It's finally going to happen. After years of fighting it, they conceded it should be done.
Until now, the State has opposed Skinner's request for DNA testing and argued to affirm the trial court's ruling on appeal. Upon further consideration, the State believes that the interest of justice would best be served by DNA testing the evidence requested by Skinner and by testing additional items identified by the state.
Skinner is Hank, on death row in Texas for a crime he insists he did not commit. He's been trying to get testing done for years. For years the state fought him. No, they said. It won't prove your innocence so why should we let you? Besides, it's just a last-minute stall.
Of course, they didn't claim it was a last-minute stall until he'd been seeking testing for over a decade. Still, they wouldn't test and wouldn't test. They fought him in state courts and federal courts and the United States Supreme Court. We must not, they said, allow testing of the DNA. It would be the end of the Republic. (OK, they didn't really say it would be the end of the Republic. I made that part up.)
And then, Friday, that thing about "further consideration."
So what happened?
The evidence didn't change. Whatever it was before is what it is now.
The potential test results didn't change. They can still confirm guilt, exonerate, or be inconclusive.
Skinner still says he's innocent.
Texas still says he's guilty.
So? What did change?
Well, for one thing, it looked like they were going to lose the fight. Brandi Grissom, for the Texas Tribune, explains.
The advisory comes a month after that hearing before the Texas Court of Criminal Appeals, in which the judges on the nine-member panel grilled attorneys for the state about their continued resistance to the testing even after a spate of DNA exonerations in Texas. In Texas, at least 45 inmates have been exonerated based on DNA evidence.
"You really ought to be absolutely sure before you strap a person down and kill him," Judge Michael Keasler said at the May hearing.
When the Texas Court of Criminal Appeals looks like it's going to rule in favor of a condemned inmate, the state has to think about what it's doing.
And there's the continuing stench over the murder of the likely innocent (proved innocent except to those who don't believe the proof) Carlos DeLuna. And of course, Cameron Todd Willingham. At some point, they start losing credibility when they say they can't make mistakes.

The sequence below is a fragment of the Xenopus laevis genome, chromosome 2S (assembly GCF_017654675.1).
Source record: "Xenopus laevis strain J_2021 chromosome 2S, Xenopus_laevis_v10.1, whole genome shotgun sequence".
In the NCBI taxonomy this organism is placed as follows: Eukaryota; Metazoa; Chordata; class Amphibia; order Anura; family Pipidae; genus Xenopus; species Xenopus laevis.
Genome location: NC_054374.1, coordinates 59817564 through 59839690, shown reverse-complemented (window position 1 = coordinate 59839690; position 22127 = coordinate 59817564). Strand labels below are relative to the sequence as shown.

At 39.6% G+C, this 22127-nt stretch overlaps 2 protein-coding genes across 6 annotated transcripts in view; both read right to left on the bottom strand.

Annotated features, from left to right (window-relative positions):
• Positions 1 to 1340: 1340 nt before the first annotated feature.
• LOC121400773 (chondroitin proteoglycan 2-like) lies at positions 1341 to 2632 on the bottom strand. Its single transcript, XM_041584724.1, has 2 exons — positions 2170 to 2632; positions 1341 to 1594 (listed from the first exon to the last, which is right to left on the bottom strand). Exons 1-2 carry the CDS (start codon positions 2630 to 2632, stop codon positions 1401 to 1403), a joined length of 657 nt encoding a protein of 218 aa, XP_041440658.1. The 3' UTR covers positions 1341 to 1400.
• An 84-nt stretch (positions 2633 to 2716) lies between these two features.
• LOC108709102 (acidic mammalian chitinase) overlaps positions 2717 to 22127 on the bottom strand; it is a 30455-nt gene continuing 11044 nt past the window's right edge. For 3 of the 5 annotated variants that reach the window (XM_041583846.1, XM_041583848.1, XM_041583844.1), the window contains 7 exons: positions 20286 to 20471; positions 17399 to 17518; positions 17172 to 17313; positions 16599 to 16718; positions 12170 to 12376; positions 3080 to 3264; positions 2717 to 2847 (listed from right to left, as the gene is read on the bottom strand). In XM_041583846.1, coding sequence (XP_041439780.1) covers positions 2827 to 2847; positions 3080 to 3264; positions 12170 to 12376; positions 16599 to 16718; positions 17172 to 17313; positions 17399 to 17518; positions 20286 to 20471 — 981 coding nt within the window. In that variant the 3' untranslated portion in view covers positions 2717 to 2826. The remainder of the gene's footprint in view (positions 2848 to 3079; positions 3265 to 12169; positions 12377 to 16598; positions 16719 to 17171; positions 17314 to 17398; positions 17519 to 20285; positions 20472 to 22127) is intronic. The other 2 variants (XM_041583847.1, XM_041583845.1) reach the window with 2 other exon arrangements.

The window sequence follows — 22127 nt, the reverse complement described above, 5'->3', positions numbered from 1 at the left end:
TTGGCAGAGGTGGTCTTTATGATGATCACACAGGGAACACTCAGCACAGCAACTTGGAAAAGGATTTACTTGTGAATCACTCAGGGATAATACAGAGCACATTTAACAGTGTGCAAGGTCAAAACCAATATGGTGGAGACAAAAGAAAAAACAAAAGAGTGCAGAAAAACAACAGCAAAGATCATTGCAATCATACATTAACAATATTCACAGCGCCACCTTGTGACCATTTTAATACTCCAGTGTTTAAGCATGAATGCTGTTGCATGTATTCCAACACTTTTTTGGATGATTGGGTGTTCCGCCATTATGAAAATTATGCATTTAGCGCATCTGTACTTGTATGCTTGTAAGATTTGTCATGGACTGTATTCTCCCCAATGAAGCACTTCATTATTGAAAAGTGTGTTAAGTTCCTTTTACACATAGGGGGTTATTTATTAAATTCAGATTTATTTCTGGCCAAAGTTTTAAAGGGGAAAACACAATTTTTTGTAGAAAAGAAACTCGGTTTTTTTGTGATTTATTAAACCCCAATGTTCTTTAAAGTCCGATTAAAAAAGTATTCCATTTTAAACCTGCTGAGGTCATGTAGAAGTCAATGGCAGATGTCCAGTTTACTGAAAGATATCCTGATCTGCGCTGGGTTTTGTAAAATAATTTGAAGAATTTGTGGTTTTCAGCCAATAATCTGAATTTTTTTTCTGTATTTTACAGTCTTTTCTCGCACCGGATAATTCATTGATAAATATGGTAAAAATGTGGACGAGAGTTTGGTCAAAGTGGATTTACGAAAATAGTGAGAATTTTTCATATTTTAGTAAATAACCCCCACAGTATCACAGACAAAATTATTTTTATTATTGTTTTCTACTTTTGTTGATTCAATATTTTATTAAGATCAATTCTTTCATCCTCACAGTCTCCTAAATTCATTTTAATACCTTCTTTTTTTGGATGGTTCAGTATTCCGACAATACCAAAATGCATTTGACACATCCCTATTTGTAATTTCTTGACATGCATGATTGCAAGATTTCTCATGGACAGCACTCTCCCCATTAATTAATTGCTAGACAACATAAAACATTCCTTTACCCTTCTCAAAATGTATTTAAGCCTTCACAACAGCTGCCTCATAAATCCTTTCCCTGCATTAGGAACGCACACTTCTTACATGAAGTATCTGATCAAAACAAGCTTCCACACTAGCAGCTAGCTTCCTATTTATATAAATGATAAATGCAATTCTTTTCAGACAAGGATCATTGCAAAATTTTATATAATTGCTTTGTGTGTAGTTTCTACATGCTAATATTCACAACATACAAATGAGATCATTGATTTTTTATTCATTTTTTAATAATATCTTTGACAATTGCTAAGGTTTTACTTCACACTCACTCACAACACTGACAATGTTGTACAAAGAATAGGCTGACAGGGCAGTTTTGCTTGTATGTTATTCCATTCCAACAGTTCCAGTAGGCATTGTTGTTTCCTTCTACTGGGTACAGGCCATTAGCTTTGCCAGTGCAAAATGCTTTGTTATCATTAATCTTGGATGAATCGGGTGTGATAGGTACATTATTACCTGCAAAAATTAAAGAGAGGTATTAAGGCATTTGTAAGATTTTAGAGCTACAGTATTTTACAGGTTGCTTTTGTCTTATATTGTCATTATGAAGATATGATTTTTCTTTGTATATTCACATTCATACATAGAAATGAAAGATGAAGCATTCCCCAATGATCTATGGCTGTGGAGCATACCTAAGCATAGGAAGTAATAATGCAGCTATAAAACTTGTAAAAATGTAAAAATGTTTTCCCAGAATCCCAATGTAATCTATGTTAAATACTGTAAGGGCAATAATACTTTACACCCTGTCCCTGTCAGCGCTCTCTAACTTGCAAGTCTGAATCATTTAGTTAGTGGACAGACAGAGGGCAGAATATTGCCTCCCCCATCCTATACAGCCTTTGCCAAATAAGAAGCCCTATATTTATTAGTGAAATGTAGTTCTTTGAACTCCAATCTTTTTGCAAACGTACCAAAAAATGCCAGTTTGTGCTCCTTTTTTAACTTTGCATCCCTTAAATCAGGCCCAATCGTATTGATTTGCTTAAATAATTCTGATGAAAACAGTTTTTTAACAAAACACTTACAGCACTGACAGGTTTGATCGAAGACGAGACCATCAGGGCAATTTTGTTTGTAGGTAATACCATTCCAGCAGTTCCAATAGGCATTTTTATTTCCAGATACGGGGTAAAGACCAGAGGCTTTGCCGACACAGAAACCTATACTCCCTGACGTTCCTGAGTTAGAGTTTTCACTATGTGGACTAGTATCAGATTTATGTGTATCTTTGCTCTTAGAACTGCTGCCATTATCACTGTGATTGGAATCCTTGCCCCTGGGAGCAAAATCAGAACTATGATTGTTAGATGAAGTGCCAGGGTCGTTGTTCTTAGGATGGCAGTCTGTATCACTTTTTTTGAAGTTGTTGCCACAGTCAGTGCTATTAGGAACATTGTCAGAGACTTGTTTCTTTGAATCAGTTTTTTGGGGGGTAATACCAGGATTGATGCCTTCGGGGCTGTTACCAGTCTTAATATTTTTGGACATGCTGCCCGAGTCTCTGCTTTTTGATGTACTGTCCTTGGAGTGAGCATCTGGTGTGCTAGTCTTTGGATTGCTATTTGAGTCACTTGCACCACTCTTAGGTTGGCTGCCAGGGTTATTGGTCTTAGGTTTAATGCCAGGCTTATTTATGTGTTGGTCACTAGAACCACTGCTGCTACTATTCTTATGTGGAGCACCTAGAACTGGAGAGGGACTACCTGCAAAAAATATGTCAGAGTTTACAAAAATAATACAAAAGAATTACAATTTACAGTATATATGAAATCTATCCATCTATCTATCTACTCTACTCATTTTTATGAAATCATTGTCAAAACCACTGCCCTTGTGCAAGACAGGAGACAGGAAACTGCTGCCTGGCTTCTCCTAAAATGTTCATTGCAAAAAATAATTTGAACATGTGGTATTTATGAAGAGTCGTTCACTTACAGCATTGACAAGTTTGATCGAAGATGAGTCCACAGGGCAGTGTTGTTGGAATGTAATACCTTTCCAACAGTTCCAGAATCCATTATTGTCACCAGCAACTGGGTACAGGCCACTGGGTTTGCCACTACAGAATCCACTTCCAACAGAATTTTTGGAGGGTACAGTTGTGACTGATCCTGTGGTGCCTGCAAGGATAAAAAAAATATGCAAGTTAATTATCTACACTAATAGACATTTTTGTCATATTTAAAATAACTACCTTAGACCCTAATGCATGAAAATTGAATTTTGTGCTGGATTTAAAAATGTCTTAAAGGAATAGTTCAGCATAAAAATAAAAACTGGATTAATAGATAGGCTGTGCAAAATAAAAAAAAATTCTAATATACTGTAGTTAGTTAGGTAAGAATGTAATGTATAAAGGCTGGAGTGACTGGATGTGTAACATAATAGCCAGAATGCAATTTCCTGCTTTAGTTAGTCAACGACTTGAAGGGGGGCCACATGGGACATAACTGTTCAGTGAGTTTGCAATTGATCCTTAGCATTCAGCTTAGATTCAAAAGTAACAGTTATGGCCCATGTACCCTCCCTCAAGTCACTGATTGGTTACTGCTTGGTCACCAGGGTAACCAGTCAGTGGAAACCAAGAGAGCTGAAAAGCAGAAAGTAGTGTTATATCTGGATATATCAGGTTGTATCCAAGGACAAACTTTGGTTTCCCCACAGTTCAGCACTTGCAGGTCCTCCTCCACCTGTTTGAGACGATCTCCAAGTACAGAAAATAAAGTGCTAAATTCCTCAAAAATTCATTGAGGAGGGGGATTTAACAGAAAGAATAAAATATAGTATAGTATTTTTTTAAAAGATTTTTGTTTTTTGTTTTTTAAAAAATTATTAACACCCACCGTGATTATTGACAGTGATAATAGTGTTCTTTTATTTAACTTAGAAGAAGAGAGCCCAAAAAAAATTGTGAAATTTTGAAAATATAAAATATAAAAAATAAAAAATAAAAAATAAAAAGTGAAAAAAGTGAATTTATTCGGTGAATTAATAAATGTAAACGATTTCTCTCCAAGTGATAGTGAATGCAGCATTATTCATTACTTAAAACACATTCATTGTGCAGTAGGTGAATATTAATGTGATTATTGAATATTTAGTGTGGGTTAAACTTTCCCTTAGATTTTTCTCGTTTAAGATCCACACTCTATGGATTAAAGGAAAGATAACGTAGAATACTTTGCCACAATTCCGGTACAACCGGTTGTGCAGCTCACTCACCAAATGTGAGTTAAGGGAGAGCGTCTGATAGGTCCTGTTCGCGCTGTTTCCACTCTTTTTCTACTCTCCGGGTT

Which brings us, really, to what may be what really got them to change their tune. The adventures of John Bradley.
Here, from an editorial in the Austin American-Statesman.
For more than a decade, incumbent Williamson County District Attorney John Bradley was a formidable force locally and at the Legislature. With close ties to Gov. Rick Perry and a reputation that instilled respect as well as fear among defense attorneys, he was considered bullet proof politically.
Bradley, you'll recall, is that man chosen by Perry to torpedo the investigation of the non-arson fire for which Willingham was executed. And Bradley is the one who spent years arguing against testing the DNA that, when finally tested, proved that Michael Morton did not kill his wife, Christine.
But then, you see, just last week, the voters of Williamson County said they'd had enough. The job of prosecutor, they said, isn't just to get convictions. It's to try getting it right.
And sometimes, at least sometimes, that means being willing to re-examine the evidence. Even if it's at the request of someone who's been convicted and insists he's innocent and it can be checked and who knows.
Bradley was defeated in the Republican primary to hold onto his job as the elected DA. Which, and this was the point of Brandi Grissom's article, kind of put the fear, probably not of god, but certainly of the voters into the minds of prosecutors. And maybe of the Attorney General. Who undertook that "further consideration."
My repeated admonition has been,
Test the fucking DNA.
Maybe, just maybe, they're starting to get the hint.
And it's about damned time.